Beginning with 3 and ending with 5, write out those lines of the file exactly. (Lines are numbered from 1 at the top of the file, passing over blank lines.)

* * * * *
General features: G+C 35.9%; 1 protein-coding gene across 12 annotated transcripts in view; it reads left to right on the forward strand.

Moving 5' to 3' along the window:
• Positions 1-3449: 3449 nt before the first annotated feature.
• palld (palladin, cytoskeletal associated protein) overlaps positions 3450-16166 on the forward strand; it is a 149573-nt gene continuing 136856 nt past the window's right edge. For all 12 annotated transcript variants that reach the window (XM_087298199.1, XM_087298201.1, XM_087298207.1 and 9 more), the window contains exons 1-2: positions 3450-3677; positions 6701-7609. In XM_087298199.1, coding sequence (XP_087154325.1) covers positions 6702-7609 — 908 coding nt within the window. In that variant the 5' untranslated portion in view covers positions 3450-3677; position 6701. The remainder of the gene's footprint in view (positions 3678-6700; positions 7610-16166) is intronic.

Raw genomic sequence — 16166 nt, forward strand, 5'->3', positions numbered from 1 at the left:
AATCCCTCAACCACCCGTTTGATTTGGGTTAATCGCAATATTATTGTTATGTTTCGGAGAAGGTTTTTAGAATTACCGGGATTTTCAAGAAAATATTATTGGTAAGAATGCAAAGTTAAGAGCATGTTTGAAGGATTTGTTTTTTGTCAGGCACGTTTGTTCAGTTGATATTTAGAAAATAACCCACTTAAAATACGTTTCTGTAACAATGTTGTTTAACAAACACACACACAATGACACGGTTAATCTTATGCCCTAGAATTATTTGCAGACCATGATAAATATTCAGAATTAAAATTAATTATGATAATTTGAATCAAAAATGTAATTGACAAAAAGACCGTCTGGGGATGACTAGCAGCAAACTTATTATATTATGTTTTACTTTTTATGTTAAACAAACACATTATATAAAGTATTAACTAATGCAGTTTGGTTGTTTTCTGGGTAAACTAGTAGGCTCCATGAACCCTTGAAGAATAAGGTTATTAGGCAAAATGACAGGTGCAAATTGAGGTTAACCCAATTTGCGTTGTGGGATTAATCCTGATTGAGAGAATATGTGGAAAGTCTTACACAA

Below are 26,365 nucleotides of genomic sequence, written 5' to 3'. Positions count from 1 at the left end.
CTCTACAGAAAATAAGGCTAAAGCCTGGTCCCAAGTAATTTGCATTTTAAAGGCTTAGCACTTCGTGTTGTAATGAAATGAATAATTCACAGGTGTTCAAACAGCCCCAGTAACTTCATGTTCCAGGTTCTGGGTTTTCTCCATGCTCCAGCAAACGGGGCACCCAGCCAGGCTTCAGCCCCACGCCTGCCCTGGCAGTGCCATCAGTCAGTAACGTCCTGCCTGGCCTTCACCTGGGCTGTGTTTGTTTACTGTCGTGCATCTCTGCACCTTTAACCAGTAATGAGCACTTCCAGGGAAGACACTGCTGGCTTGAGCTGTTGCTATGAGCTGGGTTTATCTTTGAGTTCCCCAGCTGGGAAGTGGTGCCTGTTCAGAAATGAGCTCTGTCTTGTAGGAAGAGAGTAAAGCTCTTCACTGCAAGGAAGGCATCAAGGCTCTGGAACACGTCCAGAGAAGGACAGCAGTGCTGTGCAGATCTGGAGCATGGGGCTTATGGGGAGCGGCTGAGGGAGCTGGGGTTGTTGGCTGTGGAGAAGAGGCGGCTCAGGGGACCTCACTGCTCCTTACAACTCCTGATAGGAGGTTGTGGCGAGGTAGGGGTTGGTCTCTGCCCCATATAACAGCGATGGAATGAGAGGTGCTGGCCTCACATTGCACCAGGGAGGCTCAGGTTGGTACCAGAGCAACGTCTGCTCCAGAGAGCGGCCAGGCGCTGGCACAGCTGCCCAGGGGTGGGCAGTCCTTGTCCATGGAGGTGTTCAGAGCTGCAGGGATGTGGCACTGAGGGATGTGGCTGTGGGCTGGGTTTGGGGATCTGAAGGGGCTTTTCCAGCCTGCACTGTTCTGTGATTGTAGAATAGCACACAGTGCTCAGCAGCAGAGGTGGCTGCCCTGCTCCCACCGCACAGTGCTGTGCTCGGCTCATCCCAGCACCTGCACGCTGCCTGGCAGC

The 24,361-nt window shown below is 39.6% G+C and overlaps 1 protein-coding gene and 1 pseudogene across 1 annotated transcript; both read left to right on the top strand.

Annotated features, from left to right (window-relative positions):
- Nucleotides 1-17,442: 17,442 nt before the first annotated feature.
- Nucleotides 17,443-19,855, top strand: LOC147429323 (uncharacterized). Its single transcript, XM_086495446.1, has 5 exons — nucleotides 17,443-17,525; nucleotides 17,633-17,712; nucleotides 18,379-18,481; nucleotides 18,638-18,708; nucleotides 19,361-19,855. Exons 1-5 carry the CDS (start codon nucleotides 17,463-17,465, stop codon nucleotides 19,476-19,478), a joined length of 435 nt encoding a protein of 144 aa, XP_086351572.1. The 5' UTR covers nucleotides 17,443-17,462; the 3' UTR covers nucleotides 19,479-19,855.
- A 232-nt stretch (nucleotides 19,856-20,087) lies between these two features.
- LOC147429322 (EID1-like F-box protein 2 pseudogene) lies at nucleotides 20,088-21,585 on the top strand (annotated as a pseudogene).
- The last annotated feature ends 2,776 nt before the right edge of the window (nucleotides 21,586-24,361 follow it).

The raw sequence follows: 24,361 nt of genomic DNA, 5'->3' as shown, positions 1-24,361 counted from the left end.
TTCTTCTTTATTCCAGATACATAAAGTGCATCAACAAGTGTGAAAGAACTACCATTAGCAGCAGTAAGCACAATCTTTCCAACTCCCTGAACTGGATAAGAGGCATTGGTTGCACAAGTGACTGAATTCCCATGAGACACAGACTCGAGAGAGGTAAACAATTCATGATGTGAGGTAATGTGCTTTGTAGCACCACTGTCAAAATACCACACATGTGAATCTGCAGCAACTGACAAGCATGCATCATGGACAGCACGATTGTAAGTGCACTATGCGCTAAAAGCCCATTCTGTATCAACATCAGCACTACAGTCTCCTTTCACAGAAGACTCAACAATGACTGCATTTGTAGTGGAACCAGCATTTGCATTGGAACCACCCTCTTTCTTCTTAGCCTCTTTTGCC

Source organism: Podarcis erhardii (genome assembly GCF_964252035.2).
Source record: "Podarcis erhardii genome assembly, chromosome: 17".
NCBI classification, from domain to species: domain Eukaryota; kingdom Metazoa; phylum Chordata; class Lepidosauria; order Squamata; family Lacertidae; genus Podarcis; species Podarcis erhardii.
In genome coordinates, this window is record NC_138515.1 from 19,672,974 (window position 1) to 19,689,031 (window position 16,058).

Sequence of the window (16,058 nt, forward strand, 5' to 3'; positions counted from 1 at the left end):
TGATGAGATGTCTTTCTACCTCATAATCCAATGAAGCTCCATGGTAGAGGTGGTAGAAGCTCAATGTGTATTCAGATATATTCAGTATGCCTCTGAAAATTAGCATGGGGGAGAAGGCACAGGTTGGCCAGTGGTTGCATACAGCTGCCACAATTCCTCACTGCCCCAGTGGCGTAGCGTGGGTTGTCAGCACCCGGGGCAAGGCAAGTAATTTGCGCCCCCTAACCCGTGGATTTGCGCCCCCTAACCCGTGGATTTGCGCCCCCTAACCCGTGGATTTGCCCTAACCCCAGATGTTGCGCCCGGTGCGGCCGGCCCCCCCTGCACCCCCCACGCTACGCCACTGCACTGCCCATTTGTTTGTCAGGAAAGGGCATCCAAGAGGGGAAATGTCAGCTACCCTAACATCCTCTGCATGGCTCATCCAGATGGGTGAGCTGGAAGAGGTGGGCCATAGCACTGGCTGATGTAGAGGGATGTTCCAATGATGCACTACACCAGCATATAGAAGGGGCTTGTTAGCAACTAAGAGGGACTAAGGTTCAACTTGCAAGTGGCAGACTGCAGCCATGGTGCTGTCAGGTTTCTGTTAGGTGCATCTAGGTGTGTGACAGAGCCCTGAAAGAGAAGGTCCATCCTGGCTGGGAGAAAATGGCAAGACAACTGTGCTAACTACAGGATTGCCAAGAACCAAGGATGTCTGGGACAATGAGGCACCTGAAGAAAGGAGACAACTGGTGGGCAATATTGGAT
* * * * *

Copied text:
• Positions 1-3449: 3449 nt before the first annotated feature.
• palld (palladin, cytoskeletal associated protein) overlaps positions 3450-16166 on the forward strand; it is a 149573-nt gene continuing 136856 nt past the window's right edge. For all 12 annotated transcript variants that reach the window (XM_087298199.1, XM_087298201.1, XM_087298207.1 and 9 more), the window contains exons 1-2: positions 3450-3677; positions 6701-7609. In XM_087298199.1, coding sequence (XP_087154325.1) covers positions 6702-7609 — 908 coding nt within the window. In that variant the 5' untranslated portion in view covers positions 3450-3677; position 6701. The remainder of the gene's footprint in view (positions 3678-6700; positions 7610-16166) is intronic.

Raw genomic sequence — 16166 nt, forward strand, 5'->3', positions numbered from 1 at the left: